The restrictions are extended until March 8th in dozens of cities and regencies across Java and Bali, said Airlangga Hartarto, co-ordinating minister for economic affairs. People can't leave affected areas after 8pm, offices and restaurants are limited to a maximum of 50 per cent capacity and schools will continue to hold online classes.


AstraZeneca Plc plans to produce vaccines in Japan and will begin local distribution as soon as it receives government approval, national broadcaster NHK reported, citing an interview with an official at the drugmaker’s Japan unit.

The Japanese government signed a contract with the company to procure enough vaccines for 60 million people, NHK said. AstraZeneca applied to the health ministry for vaccine approval earlier this month, the Nikkei reported.

Vaccine news

Pfizer Inc and partner BioNTech SE said on Friday they have submitted new data to the US health regulator showing the stability of their Covid-19 vaccine at temperatures commonly found in pharmaceutical freezers and refrigerators. AstraZeneca and Oxford University’s Covid-19 vaccine is more effective when its second dose is given three months after the first, instead of six weeks, a peer-reviewed study published in The Lancet medical journal showed on Friday. The study confirmed the Anglo-Swedish drugmaker’s findings from earlier this month that showed the vaccine had 76 per cent efficacy against symptomatic coronavirus infection for three months after the first dose.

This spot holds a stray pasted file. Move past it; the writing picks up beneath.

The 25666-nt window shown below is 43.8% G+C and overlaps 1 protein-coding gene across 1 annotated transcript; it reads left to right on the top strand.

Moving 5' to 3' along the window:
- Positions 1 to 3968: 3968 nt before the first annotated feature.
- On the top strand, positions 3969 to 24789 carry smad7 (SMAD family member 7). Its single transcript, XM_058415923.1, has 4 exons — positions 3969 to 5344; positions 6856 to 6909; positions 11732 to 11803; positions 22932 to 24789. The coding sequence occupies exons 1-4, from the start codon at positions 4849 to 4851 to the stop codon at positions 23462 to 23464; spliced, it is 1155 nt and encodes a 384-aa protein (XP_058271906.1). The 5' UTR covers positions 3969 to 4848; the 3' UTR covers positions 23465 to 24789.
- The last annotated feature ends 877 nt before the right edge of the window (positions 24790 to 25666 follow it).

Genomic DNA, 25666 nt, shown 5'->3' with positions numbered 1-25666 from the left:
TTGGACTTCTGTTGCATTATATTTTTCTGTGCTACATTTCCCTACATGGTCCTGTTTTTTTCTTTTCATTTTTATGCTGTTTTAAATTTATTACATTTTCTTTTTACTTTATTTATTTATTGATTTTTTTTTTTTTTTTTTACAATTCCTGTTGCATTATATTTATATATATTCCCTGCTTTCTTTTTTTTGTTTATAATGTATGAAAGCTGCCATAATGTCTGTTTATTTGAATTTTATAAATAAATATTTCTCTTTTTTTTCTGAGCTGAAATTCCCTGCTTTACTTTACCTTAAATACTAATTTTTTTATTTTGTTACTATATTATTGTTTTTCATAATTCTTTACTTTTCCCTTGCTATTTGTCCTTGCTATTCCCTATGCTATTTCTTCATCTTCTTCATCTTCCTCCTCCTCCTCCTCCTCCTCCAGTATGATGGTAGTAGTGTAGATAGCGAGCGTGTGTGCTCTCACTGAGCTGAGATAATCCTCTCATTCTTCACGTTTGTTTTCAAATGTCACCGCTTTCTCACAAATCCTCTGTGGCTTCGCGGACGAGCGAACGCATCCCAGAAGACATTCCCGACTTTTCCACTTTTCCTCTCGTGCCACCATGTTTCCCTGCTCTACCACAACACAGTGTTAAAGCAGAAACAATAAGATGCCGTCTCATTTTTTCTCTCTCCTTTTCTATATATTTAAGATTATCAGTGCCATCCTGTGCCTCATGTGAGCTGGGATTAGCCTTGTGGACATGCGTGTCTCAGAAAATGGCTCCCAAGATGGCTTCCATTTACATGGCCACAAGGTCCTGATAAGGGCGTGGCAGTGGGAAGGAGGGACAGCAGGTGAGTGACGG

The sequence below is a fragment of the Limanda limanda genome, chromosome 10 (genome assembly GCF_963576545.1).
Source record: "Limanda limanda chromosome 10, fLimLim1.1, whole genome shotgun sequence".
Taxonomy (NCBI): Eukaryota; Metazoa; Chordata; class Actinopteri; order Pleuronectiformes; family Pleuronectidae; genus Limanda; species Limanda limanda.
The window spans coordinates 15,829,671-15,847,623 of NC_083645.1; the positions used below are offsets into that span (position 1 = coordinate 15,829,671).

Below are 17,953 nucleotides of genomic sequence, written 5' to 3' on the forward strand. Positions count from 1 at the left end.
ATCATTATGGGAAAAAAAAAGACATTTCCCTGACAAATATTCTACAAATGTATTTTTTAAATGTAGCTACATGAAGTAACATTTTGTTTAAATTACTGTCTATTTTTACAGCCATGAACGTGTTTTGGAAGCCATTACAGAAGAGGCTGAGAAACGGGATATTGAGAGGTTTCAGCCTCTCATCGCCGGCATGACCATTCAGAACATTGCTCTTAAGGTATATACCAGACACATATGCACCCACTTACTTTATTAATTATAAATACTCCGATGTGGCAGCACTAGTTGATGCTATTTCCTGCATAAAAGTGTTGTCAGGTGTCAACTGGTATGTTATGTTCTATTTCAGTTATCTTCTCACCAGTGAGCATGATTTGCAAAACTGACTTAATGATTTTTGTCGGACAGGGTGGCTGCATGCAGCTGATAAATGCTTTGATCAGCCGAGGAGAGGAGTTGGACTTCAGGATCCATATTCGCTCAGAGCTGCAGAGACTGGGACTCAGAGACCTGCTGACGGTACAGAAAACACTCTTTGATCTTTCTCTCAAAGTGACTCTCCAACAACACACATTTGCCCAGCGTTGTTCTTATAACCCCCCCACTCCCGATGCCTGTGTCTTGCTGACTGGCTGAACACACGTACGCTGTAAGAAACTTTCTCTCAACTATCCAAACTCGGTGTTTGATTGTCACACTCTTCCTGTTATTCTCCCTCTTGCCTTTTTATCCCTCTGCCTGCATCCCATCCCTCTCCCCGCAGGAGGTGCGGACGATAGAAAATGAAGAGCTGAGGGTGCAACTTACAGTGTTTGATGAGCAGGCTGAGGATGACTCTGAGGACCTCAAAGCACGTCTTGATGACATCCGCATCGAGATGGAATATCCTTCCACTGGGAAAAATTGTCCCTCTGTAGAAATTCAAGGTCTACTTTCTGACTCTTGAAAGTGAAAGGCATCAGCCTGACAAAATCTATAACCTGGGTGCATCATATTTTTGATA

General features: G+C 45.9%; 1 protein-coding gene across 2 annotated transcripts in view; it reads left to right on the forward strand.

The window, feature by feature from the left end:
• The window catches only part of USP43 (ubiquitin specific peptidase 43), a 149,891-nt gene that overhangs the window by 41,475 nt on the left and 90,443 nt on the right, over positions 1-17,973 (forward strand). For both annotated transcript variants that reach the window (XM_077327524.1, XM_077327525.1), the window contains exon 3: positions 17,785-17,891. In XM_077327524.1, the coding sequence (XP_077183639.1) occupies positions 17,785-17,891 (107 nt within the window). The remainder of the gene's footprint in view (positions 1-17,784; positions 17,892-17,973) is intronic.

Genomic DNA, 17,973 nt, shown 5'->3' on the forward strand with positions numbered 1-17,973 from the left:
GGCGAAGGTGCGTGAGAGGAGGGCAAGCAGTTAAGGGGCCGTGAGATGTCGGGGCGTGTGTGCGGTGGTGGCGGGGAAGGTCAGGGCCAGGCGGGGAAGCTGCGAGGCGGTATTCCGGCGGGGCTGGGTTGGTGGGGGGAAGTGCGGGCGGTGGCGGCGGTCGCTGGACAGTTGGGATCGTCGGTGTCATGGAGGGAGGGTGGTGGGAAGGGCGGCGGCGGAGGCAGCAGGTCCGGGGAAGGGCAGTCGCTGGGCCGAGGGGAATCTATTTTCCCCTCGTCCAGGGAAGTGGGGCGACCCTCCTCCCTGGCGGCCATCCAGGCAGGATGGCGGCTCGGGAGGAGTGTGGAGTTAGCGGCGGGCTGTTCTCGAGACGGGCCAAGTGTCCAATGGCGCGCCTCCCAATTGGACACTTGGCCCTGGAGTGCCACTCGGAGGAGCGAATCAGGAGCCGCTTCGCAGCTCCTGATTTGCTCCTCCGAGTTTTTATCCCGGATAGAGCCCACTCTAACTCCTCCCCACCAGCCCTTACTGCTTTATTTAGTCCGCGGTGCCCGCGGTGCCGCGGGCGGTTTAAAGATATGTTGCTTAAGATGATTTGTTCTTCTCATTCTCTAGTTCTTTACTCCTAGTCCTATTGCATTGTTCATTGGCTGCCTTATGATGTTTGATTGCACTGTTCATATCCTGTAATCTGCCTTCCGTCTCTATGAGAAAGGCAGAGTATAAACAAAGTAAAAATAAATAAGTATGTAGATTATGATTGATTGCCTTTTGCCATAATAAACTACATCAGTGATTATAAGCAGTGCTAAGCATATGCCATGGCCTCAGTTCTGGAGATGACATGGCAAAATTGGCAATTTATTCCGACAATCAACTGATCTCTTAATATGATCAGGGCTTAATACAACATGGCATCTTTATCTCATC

World Bank

The World Bank is working to standardize Covid-19 vaccine contracts that countries are signing with drug makers, and is pushing manufacturers to be more open about where doses are headed, as it races to get more vaccines to poor countries, the bank's president said on Friday. World Bank president David Malpass told Reuters he expected the bank's board to have approved $1.6 billion in vaccine funding for 12 countries, including the Philippines, Bangladesh, Tunisia and Ethiopia, by the end of March, with 30 more to follow shortly thereafter. –Agencies